In 1975, when Arif was 15, his family moved to Acocks Green, Birmingham. It was more ethnically diverse, a stark difference to where he had lived before. His experiences in Salford and Ashton were so formative that he struggled in his new surroundings:
I was known as a coconut. Brown on the outside, white on the inside.
At school in Birmingham, he soon made an impression, organising trips and getting involved in youth groups. While in sixth form he visited the Birmingham Federation of Boys Clubs in the Lickey Hills. This had a lasting impression on him and was the beginning of a lifetime commitment to work with young people:
I used to attend the Birmingham Community Relations Council meetings as a teenager. And I got involved with their various activities. Being a young lad myself, we set up, with the help of the Birmingham CRC, the Asian youth group. We met at their offices in Edmund Street in the centre of town. We would organise activities. We elected office bearers, we had an agenda, we would hold sporting events, meet the needs of young African Caribbean youngsters, Asian youngsters, white youngsters, anyone who was young. Because we had the backing of the CRC, we encouraged others to get involved. We would offer to support others. If they wanted to set up their own youth group, we saw it as part of our responsibility to help them as well. But the one I was directly involved with was the Asian youth group. We did a lot of activities, we engaged, we met, we discussed what we were going through […] the sort of issues young Asian people were experiencing. You know cultural clashes.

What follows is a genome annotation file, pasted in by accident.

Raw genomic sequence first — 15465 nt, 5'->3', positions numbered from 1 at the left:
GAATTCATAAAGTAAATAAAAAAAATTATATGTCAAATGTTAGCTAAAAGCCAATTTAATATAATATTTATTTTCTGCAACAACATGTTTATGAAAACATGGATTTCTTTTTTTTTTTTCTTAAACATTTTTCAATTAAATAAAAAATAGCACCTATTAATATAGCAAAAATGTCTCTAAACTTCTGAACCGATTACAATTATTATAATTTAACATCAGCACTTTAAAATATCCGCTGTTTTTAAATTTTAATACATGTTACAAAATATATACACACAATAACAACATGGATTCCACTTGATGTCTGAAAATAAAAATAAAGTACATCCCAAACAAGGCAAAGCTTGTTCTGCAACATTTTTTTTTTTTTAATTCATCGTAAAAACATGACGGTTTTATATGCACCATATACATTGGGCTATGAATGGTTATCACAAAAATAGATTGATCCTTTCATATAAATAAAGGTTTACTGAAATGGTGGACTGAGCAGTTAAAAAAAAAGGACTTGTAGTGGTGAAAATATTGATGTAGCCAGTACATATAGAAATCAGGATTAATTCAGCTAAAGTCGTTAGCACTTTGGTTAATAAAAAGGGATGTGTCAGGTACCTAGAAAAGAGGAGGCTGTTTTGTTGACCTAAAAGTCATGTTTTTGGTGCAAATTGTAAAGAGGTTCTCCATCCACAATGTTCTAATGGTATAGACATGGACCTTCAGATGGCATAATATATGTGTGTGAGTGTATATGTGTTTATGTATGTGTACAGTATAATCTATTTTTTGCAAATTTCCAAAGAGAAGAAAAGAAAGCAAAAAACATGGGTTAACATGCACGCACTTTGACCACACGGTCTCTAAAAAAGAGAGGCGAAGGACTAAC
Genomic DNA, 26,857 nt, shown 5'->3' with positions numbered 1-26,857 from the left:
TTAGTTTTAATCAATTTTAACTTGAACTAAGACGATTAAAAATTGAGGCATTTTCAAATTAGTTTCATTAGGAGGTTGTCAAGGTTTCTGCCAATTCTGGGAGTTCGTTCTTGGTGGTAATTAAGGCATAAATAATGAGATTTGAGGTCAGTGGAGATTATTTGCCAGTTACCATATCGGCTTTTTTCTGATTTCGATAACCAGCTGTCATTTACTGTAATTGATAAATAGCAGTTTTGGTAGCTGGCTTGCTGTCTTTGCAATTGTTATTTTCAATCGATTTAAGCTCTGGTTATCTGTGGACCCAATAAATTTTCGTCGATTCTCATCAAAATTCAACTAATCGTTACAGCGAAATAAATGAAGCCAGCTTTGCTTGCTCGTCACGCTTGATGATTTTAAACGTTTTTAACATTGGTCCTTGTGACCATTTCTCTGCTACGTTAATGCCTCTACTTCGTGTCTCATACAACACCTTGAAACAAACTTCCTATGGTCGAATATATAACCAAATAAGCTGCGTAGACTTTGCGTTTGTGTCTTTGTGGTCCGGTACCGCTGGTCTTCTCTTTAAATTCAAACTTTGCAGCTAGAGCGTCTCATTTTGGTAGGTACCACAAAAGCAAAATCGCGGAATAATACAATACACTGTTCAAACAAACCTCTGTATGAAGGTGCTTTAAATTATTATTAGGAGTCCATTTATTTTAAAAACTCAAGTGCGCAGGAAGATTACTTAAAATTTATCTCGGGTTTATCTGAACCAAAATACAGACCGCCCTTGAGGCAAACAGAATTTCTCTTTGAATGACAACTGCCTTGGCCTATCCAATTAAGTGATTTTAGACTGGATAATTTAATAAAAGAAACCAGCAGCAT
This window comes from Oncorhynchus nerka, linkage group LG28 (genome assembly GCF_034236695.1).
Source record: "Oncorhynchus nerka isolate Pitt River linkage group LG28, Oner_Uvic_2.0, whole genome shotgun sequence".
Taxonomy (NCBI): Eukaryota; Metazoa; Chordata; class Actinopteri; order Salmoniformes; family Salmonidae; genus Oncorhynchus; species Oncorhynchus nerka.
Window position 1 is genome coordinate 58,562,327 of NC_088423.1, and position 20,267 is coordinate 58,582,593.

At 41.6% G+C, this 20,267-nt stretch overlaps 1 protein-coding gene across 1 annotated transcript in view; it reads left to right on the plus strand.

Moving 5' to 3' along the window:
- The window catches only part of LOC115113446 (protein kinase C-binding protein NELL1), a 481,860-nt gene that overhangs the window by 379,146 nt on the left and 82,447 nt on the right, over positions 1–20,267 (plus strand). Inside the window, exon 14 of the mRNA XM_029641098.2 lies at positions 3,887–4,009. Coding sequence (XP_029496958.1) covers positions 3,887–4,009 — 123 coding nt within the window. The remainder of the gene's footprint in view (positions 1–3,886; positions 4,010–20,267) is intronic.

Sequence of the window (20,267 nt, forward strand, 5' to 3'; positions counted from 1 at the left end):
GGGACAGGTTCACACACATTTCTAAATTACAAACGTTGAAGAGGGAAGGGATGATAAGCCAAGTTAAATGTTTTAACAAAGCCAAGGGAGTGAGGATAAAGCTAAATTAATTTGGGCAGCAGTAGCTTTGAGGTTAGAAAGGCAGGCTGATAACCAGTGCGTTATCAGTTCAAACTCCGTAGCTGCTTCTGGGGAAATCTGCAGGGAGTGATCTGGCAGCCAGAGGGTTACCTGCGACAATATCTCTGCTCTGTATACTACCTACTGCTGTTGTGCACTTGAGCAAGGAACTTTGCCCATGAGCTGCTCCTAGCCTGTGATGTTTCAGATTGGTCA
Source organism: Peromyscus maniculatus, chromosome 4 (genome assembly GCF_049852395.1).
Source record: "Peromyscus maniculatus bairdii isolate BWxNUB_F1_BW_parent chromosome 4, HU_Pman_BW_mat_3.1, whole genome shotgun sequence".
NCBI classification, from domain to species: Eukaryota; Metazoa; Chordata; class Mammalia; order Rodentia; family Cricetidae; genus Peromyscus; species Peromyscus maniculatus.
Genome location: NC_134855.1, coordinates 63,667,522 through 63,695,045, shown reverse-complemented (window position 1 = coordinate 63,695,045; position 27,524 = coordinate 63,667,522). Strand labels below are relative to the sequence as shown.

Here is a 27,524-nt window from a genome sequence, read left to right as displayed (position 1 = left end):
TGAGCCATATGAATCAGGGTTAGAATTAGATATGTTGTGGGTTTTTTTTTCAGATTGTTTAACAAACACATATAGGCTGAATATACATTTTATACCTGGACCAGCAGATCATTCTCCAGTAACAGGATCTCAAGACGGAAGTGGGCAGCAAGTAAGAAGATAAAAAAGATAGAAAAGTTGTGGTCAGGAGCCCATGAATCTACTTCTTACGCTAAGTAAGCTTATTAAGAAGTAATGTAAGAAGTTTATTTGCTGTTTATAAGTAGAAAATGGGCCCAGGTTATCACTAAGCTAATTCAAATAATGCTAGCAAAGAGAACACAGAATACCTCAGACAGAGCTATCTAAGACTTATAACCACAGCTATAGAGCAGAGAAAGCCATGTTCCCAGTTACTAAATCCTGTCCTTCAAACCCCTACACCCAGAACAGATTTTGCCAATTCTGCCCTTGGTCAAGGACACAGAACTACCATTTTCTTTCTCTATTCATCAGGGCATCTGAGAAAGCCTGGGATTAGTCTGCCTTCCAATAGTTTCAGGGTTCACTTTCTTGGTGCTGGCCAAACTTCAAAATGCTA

Often parents found it difficult to understand their children. The children found it difficult to understand their parents. Often the parents spoke no English, they were from villages. And there was tension amongst a lot of young people and their family background.
Girls suffered, I think, additional difficulties, additional hurdles, because they were girls. They were expected to stay home, not go out, youth clubs weren’t for them. But my attitude was yes girls can attend youth clubs. And because I was fairly well known in Birmingham at the time, and trusted by a lot of people, I would be asked to go to an Asian girl’s house and say to her parents “Look Uncle and Auntie, trust me, let your daughter come. I take responsibility. She’ll be fine.” And I remember many occasions girls being allowed to attend our activities because I asked and was trusted. And that gave me a lot of satisfaction, you know, seeing our young girls getting involved in activities.
The work he and others did made a big difference to many young people’s lives. At Trinity Arts, he was able to continue this work with youth, undertaking photography projects, cultural programmes, creating opportunities for young Asians and others.